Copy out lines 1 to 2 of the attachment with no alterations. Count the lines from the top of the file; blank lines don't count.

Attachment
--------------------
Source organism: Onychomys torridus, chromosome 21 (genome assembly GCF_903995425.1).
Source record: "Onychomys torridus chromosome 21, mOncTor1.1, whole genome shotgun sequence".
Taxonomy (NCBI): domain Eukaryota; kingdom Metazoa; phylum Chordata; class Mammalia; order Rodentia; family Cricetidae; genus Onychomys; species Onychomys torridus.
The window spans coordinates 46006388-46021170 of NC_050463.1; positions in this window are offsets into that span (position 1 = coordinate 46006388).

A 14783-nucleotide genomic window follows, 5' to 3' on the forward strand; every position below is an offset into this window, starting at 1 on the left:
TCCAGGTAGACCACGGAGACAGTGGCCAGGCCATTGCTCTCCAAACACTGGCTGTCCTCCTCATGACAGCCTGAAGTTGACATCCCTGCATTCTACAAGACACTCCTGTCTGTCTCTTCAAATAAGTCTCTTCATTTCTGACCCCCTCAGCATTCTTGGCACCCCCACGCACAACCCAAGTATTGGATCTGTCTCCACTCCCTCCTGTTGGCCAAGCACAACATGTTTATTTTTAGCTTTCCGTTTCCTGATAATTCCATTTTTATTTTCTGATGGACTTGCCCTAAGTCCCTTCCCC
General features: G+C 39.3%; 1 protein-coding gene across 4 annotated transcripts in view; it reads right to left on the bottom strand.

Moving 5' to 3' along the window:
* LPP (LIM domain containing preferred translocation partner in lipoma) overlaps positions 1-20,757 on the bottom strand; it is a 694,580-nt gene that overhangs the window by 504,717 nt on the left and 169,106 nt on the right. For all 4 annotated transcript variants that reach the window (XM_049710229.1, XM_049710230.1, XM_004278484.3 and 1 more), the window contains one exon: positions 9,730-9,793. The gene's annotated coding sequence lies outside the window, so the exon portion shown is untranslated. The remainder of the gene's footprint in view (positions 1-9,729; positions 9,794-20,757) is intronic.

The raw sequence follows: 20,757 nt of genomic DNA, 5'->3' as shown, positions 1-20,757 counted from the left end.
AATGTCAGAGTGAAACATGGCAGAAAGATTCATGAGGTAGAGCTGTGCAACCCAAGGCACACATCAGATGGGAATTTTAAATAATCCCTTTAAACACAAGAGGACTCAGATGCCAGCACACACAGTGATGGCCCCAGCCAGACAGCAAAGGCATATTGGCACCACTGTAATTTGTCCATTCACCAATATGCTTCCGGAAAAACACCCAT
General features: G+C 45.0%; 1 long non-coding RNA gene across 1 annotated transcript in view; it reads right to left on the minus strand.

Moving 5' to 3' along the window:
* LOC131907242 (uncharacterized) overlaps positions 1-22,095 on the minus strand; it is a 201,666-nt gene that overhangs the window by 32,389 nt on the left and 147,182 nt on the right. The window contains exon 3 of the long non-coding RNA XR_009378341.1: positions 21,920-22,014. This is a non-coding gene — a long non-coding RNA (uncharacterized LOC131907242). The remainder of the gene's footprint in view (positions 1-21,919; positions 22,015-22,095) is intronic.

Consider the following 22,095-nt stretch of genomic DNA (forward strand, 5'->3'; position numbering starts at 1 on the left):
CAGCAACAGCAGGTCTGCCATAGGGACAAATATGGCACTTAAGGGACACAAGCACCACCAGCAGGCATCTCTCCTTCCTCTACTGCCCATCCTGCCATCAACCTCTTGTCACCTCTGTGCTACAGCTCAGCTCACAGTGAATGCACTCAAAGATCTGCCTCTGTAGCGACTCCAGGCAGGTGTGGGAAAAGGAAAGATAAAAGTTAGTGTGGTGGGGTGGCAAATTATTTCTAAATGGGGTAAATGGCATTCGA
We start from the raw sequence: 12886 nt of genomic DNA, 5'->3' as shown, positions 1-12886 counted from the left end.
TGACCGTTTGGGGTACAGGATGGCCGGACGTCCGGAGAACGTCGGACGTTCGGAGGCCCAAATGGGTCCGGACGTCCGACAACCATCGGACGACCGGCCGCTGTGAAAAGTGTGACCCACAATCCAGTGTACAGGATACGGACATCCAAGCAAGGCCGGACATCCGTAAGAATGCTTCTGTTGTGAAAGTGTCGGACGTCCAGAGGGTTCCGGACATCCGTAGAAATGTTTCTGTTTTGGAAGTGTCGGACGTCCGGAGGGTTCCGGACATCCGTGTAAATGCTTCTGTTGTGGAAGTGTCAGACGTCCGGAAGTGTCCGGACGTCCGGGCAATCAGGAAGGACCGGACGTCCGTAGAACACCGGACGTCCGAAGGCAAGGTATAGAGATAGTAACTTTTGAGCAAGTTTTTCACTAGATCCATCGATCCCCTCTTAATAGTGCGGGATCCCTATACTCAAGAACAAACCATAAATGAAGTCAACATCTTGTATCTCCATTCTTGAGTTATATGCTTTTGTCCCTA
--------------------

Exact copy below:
Source organism: Onychomys torridus, chromosome 21 (genome assembly GCF_903995425.1).
Source record: "Onychomys torridus chromosome 21, mOncTor1.1, whole genome shotgun sequence".